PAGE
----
The German federal government is taking action to reduce IT vendor lock in, the Interior Ministry announced on Thursday. “To ensure our digital sovereignty, we want to reduce dependencies on individual IT providers,” a press release quotes Minister Horst Seehofer as saying.
Germany wants to take back control over its IT, the announcement shows, by changing procurement requirements and specifically selecting software solutions and suppliers. “The use of open source software will play an important role in this.”
The ministry says it will begin pilots with alternative software solutions, in cooperation with the country’s states the and the EU.
Currently, Federal public services heavily rely on a handful of commodity commercial software products. This results in additional dependencies and creates risks for digital sovereignty. The increasing focus on cloud-based solutions further complicates this, the ministry writes.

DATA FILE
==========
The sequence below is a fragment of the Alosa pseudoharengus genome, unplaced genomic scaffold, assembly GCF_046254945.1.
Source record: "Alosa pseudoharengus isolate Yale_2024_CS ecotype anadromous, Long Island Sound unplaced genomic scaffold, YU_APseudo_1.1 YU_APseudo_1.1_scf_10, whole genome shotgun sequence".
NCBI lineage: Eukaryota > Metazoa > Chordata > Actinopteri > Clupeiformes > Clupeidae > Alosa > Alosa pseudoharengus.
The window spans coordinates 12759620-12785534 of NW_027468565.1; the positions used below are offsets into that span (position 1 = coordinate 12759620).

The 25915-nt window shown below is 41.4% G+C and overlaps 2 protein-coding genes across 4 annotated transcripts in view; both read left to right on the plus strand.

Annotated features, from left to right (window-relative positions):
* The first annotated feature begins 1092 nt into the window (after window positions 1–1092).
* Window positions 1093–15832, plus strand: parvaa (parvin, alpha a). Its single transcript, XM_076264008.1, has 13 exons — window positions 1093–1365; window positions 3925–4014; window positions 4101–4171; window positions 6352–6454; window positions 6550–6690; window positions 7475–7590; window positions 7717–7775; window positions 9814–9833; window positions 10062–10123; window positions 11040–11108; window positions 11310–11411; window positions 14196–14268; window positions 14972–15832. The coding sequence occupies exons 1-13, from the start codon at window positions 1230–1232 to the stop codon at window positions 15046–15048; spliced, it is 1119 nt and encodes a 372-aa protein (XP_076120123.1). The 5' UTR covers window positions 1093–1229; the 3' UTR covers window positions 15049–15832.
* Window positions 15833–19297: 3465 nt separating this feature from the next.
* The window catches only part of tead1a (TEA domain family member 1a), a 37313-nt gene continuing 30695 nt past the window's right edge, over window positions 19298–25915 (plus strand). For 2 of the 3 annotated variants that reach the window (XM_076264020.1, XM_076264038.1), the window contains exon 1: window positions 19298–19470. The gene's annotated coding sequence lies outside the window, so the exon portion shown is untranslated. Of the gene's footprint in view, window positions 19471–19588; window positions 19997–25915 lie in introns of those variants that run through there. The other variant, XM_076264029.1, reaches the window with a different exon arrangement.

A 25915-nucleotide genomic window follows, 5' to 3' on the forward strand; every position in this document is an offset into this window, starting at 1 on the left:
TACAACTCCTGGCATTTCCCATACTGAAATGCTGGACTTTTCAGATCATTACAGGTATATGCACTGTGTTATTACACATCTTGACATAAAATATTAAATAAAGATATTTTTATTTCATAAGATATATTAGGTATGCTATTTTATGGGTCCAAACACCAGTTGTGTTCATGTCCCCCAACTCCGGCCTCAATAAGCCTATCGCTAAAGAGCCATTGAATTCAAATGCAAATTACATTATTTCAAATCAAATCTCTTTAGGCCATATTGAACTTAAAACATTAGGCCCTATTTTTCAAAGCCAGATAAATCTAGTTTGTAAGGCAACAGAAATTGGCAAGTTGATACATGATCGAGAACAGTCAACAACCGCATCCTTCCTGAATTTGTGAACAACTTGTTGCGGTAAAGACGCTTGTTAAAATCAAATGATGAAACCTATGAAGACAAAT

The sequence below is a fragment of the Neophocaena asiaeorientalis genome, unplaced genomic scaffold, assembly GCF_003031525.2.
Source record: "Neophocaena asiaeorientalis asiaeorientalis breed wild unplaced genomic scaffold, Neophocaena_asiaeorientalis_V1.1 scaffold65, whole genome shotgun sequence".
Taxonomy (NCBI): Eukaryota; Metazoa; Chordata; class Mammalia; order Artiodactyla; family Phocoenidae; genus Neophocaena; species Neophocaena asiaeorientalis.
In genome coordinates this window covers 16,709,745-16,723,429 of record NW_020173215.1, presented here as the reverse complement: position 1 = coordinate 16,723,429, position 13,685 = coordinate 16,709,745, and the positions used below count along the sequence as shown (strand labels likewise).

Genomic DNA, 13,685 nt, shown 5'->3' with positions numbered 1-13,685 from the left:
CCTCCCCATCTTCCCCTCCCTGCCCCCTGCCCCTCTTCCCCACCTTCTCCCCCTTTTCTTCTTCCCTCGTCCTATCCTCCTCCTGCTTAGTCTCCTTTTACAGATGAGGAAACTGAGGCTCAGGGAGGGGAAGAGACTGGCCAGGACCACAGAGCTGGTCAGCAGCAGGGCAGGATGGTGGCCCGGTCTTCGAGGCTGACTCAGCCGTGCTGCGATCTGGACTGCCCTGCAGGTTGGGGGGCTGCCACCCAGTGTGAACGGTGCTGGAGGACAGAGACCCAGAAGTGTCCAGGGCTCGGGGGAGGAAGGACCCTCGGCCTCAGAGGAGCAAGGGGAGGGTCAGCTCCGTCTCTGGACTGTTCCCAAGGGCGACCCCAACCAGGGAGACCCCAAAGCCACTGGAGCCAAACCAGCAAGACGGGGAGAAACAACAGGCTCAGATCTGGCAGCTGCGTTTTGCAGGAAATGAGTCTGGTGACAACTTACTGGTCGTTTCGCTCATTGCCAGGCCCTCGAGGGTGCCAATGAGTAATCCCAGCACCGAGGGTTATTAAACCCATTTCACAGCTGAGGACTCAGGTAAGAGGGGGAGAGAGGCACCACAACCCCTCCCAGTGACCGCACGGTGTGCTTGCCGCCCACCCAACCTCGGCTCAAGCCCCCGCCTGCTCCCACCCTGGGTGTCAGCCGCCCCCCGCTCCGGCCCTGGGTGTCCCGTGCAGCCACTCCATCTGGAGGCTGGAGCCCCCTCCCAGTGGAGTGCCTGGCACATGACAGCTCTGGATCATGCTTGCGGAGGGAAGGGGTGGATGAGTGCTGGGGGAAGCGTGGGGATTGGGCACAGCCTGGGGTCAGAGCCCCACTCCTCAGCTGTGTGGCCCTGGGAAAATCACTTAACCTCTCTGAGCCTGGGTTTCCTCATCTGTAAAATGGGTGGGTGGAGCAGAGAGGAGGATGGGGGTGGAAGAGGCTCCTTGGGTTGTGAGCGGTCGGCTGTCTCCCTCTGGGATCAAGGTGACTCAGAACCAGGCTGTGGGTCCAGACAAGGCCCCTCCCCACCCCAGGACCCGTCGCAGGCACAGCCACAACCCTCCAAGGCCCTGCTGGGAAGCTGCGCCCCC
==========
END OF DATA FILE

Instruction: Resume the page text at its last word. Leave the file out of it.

The ministry’s concerns are reflected in a study commissioned by the ministry. The report highlights data privacy risks such as software solutions transmitting telemetry, and problematic international legislation.
According to the ‘Strategische Marktanalyse zur Reduzierung von Abhängigkeiten von einzelnen Software-Anbietern’ (Strategic market analysis to reduce dependencies on individual software providers) the market favours a few software vendors whose technology strategies will increase lock in. Risks include the continuous expansion of their digital ecosystem, the shift from on-premise to cloud computing, and increased engagement of these companies in open source software development.
The study points out that there are alternatives available – proprietary as well as open source. The authors recommend that when taking decisions on IT systems, the government takes into account loss of control, privacy and legal risks, reduced flexibility and reduced capability to innovate.
Press release from the German Interior Ministry (in German)
Study commissioned by the Ministry (PDF, in German)
Heise news item (in German)
Spiegel news item (in German)
ZDnet news item (in French)
Register news item